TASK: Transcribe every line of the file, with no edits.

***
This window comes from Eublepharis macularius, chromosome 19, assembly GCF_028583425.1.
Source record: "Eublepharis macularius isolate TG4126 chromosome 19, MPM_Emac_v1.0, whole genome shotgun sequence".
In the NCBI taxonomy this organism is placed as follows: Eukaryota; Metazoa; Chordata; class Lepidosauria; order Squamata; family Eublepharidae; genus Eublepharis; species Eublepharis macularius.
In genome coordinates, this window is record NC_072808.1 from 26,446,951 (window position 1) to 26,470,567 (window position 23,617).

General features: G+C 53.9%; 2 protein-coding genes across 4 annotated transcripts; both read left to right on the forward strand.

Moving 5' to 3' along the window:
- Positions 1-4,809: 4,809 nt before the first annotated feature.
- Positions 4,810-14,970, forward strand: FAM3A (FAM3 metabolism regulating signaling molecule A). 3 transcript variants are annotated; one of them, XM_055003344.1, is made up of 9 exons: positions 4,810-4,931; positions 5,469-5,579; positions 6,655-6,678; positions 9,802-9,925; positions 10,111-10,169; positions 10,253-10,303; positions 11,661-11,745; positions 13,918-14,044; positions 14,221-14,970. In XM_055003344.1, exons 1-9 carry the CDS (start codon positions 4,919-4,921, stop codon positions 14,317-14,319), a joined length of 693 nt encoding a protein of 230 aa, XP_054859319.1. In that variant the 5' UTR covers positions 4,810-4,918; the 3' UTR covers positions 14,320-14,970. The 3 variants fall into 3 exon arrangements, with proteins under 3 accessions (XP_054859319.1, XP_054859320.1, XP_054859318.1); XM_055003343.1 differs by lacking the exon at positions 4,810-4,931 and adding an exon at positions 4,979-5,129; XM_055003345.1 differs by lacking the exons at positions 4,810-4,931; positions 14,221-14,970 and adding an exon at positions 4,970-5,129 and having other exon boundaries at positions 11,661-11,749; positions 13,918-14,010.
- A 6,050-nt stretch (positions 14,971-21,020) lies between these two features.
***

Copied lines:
This window comes from Eublepharis macularius, chromosome 19, assembly GCF_028583425.1.
Source record: "Eublepharis macularius isolate TG4126 chromosome 19, MPM_Emac_v1.0, whole genome shotgun sequence".
In the NCBI taxonomy this organism is placed as follows: Eukaryota; Metazoa; Chordata; class Lepidosauria; order Squamata; family Eublepharidae; genus Eublepharis; species Eublepharis macularius.
In genome coordinates, this window is record NC_072808.1 from 26,446,951 (window position 1) to 26,470,567 (window position 23,617).

General features: G+C 53.9%; 2 protein-coding genes across 4 annotated transcripts; both read left to right on the forward strand.

Moving 5' to 3' along the window:
- Positions 1-4,809: 4,809 nt before the first annotated feature.
- Positions 4,810-14,970, forward strand: FAM3A (FAM3 metabolism regulating signaling molecule A). 3 transcript variants are annotated; one of them, XM_055003344.1, is made up of 9 exons: positions 4,810-4,931; positions 5,469-5,579; positions 6,655-6,678; positions 9,802-9,925; positions 10,111-10,169; positions 10,253-10,303; positions 11,661-11,745; positions 13,918-14,044; positions 14,221-14,970. In XM_055003344.1, exons 1-9 carry the CDS (start codon positions 4,919-4,921, stop codon positions 14,317-14,319), a joined length of 693 nt encoding a protein of 230 aa, XP_054859319.1. In that variant the 5' UTR covers positions 4,810-4,918; the 3' UTR covers positions 14,320-14,970. The 3 variants fall into 3 exon arrangements, with proteins under 3 accessions (XP_054859319.1, XP_054859320.1, XP_054859318.1); XM_055003343.1 differs by lacking the exon at positions 4,810-4,931 and adding an exon at positions 4,979-5,129; XM_055003345.1 differs by lacking the exons at positions 4,810-4,931; positions 14,221-14,970 and adding an exon at positions 4,970-5,129 and having other exon boundaries at positions 11,661-11,749; positions 13,918-14,010.
- A 6,050-nt stretch (positions 14,971-21,020) lies between these two features.